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Rules Compliance Practices in the Public Transportation Industry 87 Training for rail transit operators is always a combination of instructor-led classroom and field training. The representative for one light rail operator mentioned that since situational awareness is a key skill, this agency screens for this skill during the recruitment process. There is a written exam to validate the candidate's knowledge of the rules. Rules recertification, including signals, beyond the initial test varies by location. For example, California requires annual rules exams for all rail operators. Other rail transit systems require biennial recertification. In addition to periodic testing, rail transit agencies use a number of strategies to validate rules knowledge. These include having a rule of the day that is discussed at safety meetings or a rule of the month that the supervisor reinforces with each operator. One heavy rail transit operator queries vehicle operators during their shift and asks them to repeat back the rule of the day. One light rail transit operator conducts quarterly workshops with vehicle operators. These are half-day informal events that are intended to communicate information regarding recent industry accidents or incidents, or rulemaking that has occurred. There is no testing at these workshops. The common element in all rail transit safety-related rules compliance programs is operational/ efficiency testing. The rail transit agency has a written plan with goals for the number and types of tests that must be done each month. These tests are planned, but supplemental unannounced tests may occur. Some rail transit agencies report that they make these tests transparent to their vehicle operators while others feel they should be done without operator knowledge. Only one rail transit agency reported giving positive feedback to the operator after successfully passing a test. Failures are always communicated immediately. Other techniques for monitoring compliance include download of vehicle data, roving supervisors who observe operations, and supervisor ride-along with the operator. Public input received via toll-free number, Internet, or email may also identify rules violations. When asked about the most frequent types of violations, rail transit agency representatives mentioned failing to sound the horn in a work zone and accepting an improper route at a switch as light rail violations. Heavy rail operators mentioned failure to stop or hold at a specific location and closing the door on a passenger. When a violation is detected, the response will depend upon the severity of the violation. The supervisor may counsel or coach the operator, or retraining with follow-up observations may be recommended. Most rail transit systems have prohibitions regarding the use of cell phones and texting while on duty. Some have a "no tolerance" policy requiring immediate dismissal. Others apply progressive discipline. Progressive disciplinary action occurs for serious rule infrac- tions. Union agreements prescribe the discipline process. One labor representative commented that if a vehicle operator has a bad attitude and does not want to come to work, forcing the oper- ator to take off 3 days without pay is not punishment. He added that this individual needs retraining, not punishment. More than one labor representative pointed to the need for root cause analysis to identify any underlying problems that are responsible for or contribute to safety-related rules violations. The researchers learned of two noteworthy examples where root cause analysis identified the underlying contributing factors. They are the following: NJTransit's River Line experienced a number of red signal violations that exceeded the indus- try average over a 3-year period. A thorough investigation of these incidents revealed that the majority of LRV operators who had violated the stop signal reported that they presumed that the signal would be permissive by the time they reached it. Understanding that it was presumption not distraction or some other reason led River Line management to the appropriate way to reduce these violations. Two track worker fatalities on the New York City Transit (NYCT) subway system led to the formation of a labor/management task force to identify the underlying reasons for these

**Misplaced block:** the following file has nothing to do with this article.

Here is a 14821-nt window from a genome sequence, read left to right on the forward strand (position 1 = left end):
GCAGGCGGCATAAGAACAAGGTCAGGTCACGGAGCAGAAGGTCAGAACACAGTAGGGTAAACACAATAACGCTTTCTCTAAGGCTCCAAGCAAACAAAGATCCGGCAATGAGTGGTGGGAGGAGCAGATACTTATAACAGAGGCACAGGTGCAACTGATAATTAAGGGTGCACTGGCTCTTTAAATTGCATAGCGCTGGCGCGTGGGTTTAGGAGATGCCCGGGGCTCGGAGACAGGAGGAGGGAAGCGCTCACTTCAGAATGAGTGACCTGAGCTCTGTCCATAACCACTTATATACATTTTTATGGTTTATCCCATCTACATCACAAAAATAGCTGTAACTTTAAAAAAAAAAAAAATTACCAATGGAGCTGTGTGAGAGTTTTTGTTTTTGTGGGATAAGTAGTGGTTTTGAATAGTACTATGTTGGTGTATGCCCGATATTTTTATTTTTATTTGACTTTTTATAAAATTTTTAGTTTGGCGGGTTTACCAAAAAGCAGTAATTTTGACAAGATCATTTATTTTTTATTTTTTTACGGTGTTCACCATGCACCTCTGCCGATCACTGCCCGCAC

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88 Improving Safety-Related Rules Compliance in the Public Transportation Industry fatalities. In addition to measures to improve track worker safety, the task force investigated the safety culture and current perceptions of safety. Among the recommendations of this task force effort are joint labor/management safety audits that are nonpunitive, injury and illness data analysis, root cause analysis of accidents and near-misses, and an ongoing evaluation of the safety consciousness and culture. The final report from the Joint Track Safety Task Force is impressive. Other materials that the research team obtained indicate that changes were made in operating rules for train operators, track workers, and flaggers. Rail transit agencies employ a variety of measures to encourage rule compliance. NYCT conducts safety audits to reinforce compliance with safety rules and identify hazards before there are problems. Appendix C contains a description of this NYCT program. Other strategies include quarterly workshops with operators, focusing on a Rule of the Week in safety meetings or via bulletins, selecting a rule for operator coaching sessions, and safety incentive programs. Some public transit agencies conduct a hazard analysis to identify problem areas that are a risk for a rule violation or accident. One labor representative commented that vehicle operators become complacent after 5 to 7 years of experience and that for this reason they need reminders as to how to operate in accordance with the rules. This same individual also commented that, in his experience, peer coaching can and does reduce this complacency. All public transit agencies evaluate the effectiveness of their compliance programs in terms of the results of their efficiency tests and number of accidents. Agencies review these data on a periodic basis, usually monthly, and adjust their test plans accordingly. There is a variety of mechanisms for transit employees to report safety issues but only NYCT has a system that is specifically designed to encourage reporting of near-miss incidents. (Appendix C contains a description of this program.) Transit agency and union safety committees accept issues from operators and most safety departments provide a confidential 800 number for reporting safety issues and near-misses. Labor believes that if there are honest good faith efforts by man- agement to listen and act on problems, then employees will report these situations. Lacking trust, the reporting will not happen. Rail operators offered numerous suggestions on ways to foster rules compliance. These suggestions included the following: Get the employees actively involved in safety. This occurs when management removes the motivation for "gotcha" actions to penalize the employees and fosters dialog on the underlying reason for each rule and how it protects the operator. Build a training curriculum that teaches using both classroom methods and practical appli- cation of rules and procedures. Line supervisors must be able to coach vehicle operators. Not every operational deviation requires harsh discipline. Remain consistent in training and communication with operators. Let people know they are appreciated. Bus Table 21 provides a summary of the practices reported by the 11 bus transit agencies that were contacted. Safety rules compliance programs for bus operators are similar to those in the trucking and motorcoach industries. However, many of these properties are small, which has advantages and disadvantages. The main advantage of small transit agencies is that they have open-door policies and managers personally know their employees. This aspect fosters the communication necessary